You know when you’re at a family reunion, and there’s that one goofy uncle? Let’s call him Uncle Adam. Uncle Adam likes to tell jokes. Actually, he likes to pigeonhole you and subject you to his “jokes,” which are really heinous puns and borderline racist/sexist/homophobic one-liners. Then he takes a break for another swig of scotch, and you take the opportunity to run away, leaving whatever poor cousin in your wake to take up the slack.

Watching “Grown Ups” is like listening to Uncle Adam. Except there are five of him. And you’re stuck with all of them for two hours. In a darkened room, where you can’t run away because afterward you need to write about the awful, awful jokes they made you listen to. For two hours.

Written by: Adam Sandler and Fred Wolf
Directed by: Dennis Dugan
Starring: Adam Sandler, Kevin James, Chris Rock
Rated: PG-13

This is the part where you would normally hear about the plot. Unfortunately, there is no plot. A bunch of middle-aged guys (Adam Sandler, Kevin James, Chris Rock, David Spade and Rob Schneider) learn that their childhood basketball coach has died. They go to the funeral with their respective families and then hang around a lake house for a weekend, telling their terrible jokes and embarrassing everyone who’s watching them.

There are jokes about old women with painful bunions. Old women who still have sex. Fat people. Breastmilk squirting in someone’s face. People covered in cow dung. Men who stay home while women work. Guys getting hit in the crotch. Old women who fart. Adorable children who don’t know the meaning of the word “wasted.” Guys peeing in pools.

Mind you: all of these topics can be covered in a way that’s hilarious. But for a film that has five established and well-known comedians, the comedic timing and delivery is amateurish and frankly painful to watch. By the time the seventeenth “Take my wife, please” equivalent rolled out I felt desperate to get out of the theater.

And then there’s what they did to the women.

Sandler managed to array a coterie of gorgeous, talented actresses: Maria Bello, Maya Rudolph and Salma Hayek, as well as character actress Joyce Van Patten. Bello is the overprotective mommy who can’t say no. Rudolph is the ball busting career woman, and Hayek is the woman who has the temerity to be annoyed that she has to stay at a lake house when she has a fashion show in Milan. Van Patten is the old woman who still has sex (eww gross!). None of them are funny. Let me say that another way: Maya Rudolph wasn’t funny. When your script is so bad that even Maya Rudolph can’t save it, you really need to reevaluate your career choices.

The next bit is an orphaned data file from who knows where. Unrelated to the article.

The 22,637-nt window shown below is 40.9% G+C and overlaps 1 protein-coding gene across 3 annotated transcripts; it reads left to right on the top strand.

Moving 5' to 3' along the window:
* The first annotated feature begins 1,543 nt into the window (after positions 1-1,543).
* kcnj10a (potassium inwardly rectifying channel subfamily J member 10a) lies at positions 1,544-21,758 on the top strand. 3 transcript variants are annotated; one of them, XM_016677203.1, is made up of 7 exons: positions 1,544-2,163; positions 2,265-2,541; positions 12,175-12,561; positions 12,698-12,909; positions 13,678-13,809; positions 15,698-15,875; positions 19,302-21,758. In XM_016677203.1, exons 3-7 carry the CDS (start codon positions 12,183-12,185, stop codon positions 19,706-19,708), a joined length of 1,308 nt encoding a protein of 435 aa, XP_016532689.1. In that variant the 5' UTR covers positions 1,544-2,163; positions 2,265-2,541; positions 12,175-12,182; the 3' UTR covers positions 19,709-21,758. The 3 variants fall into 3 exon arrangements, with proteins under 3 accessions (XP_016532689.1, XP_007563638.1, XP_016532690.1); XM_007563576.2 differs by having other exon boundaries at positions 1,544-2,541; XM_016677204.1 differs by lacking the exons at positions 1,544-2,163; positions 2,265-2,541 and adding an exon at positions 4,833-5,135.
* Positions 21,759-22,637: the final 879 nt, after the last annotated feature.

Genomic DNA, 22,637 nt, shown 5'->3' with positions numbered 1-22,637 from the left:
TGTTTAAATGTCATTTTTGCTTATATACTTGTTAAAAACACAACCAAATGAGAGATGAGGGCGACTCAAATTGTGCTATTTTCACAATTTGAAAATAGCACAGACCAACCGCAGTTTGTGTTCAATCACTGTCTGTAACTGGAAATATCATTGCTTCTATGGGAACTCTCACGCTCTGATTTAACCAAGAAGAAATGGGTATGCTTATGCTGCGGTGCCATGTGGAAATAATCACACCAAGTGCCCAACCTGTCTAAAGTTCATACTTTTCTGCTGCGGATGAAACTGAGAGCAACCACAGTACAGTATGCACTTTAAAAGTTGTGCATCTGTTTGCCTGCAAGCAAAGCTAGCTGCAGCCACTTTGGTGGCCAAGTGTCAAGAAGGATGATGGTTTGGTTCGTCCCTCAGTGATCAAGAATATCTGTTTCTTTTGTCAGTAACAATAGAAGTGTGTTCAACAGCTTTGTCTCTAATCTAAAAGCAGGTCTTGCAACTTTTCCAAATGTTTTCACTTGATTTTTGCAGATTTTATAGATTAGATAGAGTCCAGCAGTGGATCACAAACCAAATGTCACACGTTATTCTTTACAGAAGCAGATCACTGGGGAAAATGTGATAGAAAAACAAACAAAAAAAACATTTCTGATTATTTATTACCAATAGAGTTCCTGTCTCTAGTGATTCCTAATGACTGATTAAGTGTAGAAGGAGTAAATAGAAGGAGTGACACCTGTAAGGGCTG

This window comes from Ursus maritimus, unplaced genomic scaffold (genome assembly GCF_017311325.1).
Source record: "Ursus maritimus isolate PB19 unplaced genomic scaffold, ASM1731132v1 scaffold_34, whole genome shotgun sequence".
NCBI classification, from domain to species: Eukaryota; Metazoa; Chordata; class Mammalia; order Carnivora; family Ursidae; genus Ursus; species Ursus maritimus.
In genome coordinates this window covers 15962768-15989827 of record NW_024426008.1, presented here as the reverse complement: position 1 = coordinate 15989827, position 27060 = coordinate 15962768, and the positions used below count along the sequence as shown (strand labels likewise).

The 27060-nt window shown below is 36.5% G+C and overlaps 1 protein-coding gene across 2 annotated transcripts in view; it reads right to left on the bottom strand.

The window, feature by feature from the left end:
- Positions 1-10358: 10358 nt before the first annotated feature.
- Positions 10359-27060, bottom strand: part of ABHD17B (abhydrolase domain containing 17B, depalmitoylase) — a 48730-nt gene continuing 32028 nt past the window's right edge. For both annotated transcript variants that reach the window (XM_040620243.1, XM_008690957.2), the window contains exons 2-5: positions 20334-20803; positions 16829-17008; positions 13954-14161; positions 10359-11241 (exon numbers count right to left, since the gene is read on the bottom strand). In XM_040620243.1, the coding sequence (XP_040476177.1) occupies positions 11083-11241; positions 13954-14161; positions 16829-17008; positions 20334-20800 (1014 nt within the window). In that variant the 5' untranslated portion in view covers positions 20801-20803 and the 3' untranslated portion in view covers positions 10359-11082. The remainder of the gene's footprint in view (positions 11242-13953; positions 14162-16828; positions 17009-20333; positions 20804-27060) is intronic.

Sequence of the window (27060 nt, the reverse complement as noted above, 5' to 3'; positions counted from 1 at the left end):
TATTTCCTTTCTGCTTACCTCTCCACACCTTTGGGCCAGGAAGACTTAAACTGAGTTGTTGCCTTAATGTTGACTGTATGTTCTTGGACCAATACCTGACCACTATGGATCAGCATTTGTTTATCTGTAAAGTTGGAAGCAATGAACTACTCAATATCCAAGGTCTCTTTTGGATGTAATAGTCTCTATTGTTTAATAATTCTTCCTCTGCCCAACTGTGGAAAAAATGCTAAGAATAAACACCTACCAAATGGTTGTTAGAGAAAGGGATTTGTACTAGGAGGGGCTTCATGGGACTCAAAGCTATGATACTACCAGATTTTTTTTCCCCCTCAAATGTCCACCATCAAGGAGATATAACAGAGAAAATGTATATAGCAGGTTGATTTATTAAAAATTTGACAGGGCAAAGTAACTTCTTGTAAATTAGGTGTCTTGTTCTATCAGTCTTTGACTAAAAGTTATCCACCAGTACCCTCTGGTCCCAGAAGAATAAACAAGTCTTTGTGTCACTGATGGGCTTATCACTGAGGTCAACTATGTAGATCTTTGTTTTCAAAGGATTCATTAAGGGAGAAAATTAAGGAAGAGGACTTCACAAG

It’s very unclear exactly who “Grown Ups” is made for. The trailers make it seem like a family-friendly film, but there’s a lot of sex jokes I wouldn’t think appropriate for the 12 and under set. The jokes aren’t raunchy in the way that teens or the 18-24 groups would enjoy. That leaves those who are older, and middle aged. Those who have families of their own, who could maybe “relate” to the plight of Uncle Adam and his friends. Frankly it’s hard for me to imagine anyone who could feel warm and fuzzy about a bunch of unfunny people sitting around a lake.

As for me, I made a beeline for the door as soon as the credits rolled. I didn’t want to take the chance that Uncle Adam had another joke in him.

About The Author

Emma Johnson is a Blast Magazine critic whose work has appeared in The Boston Globe

2 Responses

  1. H

    I enjoyed reading this review, thanks for writing it and writing it like it is. My wife and I saw this movie from the red box last night. We read a quick synopsis of it and saw all the stars in it and said to ourselves,”hey what could go wrong?”. So we’re sitting there munching on outback takeout, ready for a good movie night. From the moment the movie started we slowly started to feel awkward, the movie got worse. Not just that it got worse, it was just downright mean. I hope to god I don’t come across people like that in my lifetime(though I probably will). The jokes were mean, offensive, not witty and lacked all forms and structure of comedy. Everything that is dysfunctional in our society were displayed in that movie in it’s most insincere and unthoughtful and demeaning way. Basically it felt like Adam Sandler got a bunch of comic, washed up, fame whores and exploited them on screen because he has the power to do so in that industry and was bored. Or he probably figured he could punk and chump us into seeing his work of fecal matter on a canvas for him and his own buddies amusement. I could go on and on, but the the truth is this movie could have had the potential to be a comedy classic if it was gone about differently.
    Thanks for the article.


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